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Anaerobic Biodegradation of Detergent Surfactants

Fraunhofer Institute for Environmental, Safety and Energy Technology UMSICHT, Osterfelder Str. 3, 46047 Oberhausen, Germany
*
Author to whom correspondence should be addressed.
Materials 2009, 2(1), 181-206; https://doi.org/10.3390/ma2010181
Received: 4 February 2009 / Revised: 5 March 2009 / Accepted: 12 March 2009 / Published: 16 March 2009
(This article belongs to the Special Issue Biodegradability of Materials)

Abstract

Detergent surfactantscan be found in wastewater in relevant concentrations. Most of them are known as ready degradable under aerobic conditions, as required by European legislation. Far fewer surfactants have been tested so far for biodegradability under anaerobic conditions. The natural environment is predominantly aerobic, but there are some environmental compartments such as river sediments, sub-surface soil layer and anaerobic sludge digesters of wastewater treatment plants which have strictly anaerobic conditions. This review gives an overview on anaerobic biodegradation processes, the methods for testing anaerobic biodegradability, and the anaerobic biodegradability of different detergent surfactant types (anionic, nonionic, cationic, amphoteric surfactants).
Keywords: Detergent surfactant; anaerobic biodegradation; test systems Detergent surfactant; anaerobic biodegradation; test systems

1. Introduction

Detergents are substances or preparations containing soaps or other surfactants intended for water-based laundry or dishwashing processes [1]. Detergents may be used in any form (liquid, powder, paste, bar, cake, molded piece, shape, etc.), widely for household laundry products, domestic and industrial cleaners, cosmetic products, and industrial purposes.
Surfactants are organic substances, used in detergents, intentionally added to achieve cleaning, rinsing and/or fabric softening due to its surface-active properties [2,3]. They consist of one or more hydrophilic and hydrophobic groups of such nature and size that they are capable of forming micelles [4]. Surfactants belong to a group of chemicals of high environmental relevance due to their large production volumes. They are mainly discharged into the environment by the wastewater pathway, either after treatment in a wastewater treatment plant or directly where no treatment system is available. Environmental compartments which may be influenced by surfactants are the freshwater environment (water body and sediment), the soil if surfactant-loaded sewage sludge is added, and the marine environment.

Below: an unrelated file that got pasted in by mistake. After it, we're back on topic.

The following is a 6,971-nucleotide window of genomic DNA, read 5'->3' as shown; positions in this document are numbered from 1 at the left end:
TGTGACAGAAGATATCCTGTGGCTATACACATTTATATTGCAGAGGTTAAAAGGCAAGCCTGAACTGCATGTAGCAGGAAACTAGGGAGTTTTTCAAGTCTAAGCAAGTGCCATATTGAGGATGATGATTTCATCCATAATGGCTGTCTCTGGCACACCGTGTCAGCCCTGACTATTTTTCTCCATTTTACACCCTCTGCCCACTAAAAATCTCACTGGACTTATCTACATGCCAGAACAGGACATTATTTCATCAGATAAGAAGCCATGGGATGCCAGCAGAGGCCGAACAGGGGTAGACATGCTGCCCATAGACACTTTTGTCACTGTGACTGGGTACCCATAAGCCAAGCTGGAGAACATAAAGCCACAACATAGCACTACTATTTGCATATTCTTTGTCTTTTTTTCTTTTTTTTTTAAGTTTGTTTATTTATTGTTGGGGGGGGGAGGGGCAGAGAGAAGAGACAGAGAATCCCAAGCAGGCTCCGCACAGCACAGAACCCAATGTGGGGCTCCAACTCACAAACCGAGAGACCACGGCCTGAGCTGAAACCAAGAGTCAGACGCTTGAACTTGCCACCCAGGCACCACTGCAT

Biodegradation is an important factor for reduction and removal of organic contaminants from the environment. The evaluation of biodegradability of anthropogenic organic substances is an essential parameter for environmental risk assessment and required according to appropriate legislation [5]. The natural environment is predominantly aerobic, which for a long time has led to a focus on the biodegradation behavior of chemicals under aerobic conditions. Thus, a number of international recognized standard test methods regarding the aerobic biodegradability of substances have been developed.
Nevertheless there are a few environmental compartments with absence of free oxygen and more or less anaerobic conditions such as river sediments and sub-surface soil layers, as well as anaerobic sludge digesters of wastewater treatment plants. In most cases a chemical’s environmental fate is accompanied by changing environmental conditions, e.g. transportation from aerobic to anaerobic zones. But it can not be excluded that chemicals such as surfactants which are released into the environment in relevant amounts may enter anaerobic compartments to a significant extent.